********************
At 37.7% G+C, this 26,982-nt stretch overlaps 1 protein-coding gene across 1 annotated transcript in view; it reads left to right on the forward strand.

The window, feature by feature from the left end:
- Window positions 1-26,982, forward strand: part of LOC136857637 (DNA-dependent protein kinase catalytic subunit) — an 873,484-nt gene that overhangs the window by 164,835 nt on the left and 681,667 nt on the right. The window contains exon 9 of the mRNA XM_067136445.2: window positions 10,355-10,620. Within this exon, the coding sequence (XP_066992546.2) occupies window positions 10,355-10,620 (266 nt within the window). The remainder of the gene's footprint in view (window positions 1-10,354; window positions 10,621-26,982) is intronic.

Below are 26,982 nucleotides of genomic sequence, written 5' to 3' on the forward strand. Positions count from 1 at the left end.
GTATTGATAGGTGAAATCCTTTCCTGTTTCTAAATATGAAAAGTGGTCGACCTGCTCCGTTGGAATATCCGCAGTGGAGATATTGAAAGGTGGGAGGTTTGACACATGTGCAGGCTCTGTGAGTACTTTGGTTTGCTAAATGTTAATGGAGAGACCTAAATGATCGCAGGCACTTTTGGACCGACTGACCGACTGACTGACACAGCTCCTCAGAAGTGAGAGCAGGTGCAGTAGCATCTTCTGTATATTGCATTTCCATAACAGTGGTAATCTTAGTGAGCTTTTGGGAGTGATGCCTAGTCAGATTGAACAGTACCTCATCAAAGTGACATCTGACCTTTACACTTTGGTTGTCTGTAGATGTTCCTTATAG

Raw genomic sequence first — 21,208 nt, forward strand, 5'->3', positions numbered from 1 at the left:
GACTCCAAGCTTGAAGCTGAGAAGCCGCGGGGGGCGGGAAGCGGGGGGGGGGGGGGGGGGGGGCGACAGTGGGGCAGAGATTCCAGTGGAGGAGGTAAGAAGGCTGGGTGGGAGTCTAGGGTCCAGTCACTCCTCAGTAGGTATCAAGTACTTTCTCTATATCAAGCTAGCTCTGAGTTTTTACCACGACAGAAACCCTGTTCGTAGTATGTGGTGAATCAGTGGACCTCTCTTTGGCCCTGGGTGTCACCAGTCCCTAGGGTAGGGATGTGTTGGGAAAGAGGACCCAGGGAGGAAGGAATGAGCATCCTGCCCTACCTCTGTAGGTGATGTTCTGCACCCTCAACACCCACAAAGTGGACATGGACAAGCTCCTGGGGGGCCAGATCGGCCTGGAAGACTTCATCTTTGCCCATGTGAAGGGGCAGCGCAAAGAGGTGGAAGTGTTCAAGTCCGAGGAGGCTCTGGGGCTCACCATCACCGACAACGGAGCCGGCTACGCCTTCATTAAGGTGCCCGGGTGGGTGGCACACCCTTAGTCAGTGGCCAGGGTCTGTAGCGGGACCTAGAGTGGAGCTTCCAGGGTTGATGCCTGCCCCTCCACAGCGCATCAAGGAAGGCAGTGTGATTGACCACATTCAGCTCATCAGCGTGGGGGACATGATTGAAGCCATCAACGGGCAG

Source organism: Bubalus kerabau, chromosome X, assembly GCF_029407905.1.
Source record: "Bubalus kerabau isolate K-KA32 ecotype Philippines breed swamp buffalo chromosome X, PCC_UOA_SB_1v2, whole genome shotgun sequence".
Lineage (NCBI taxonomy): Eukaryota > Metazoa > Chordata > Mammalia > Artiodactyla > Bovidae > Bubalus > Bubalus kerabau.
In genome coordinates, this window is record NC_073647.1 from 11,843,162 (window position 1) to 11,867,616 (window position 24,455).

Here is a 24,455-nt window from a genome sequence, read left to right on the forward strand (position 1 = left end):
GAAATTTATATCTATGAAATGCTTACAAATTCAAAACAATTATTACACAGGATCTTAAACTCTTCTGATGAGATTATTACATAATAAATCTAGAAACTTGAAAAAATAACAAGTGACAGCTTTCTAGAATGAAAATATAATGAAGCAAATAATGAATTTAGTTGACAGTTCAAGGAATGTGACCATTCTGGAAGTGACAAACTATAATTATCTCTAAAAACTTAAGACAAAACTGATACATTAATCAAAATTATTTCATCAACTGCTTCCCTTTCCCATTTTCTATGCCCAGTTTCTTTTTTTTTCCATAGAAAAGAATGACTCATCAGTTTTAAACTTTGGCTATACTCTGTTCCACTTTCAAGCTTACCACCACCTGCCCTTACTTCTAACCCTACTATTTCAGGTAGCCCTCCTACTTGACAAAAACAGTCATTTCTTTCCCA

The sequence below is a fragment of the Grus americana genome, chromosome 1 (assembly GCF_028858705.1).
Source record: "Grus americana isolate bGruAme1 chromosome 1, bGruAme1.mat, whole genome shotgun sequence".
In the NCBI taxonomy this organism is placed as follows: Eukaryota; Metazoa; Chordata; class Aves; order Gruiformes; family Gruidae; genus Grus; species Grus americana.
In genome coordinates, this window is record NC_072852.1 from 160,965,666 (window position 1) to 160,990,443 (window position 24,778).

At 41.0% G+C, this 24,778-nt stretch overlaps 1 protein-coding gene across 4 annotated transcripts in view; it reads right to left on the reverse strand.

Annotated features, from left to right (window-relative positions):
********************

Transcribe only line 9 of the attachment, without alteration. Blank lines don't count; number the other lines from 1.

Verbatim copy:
Source record: "Bubalus kerabau isolate K-KA32 ecotype Philippines breed swamp buffalo chromosome X, PCC_UOA_SB_1v2, whole genome shotgun sequence".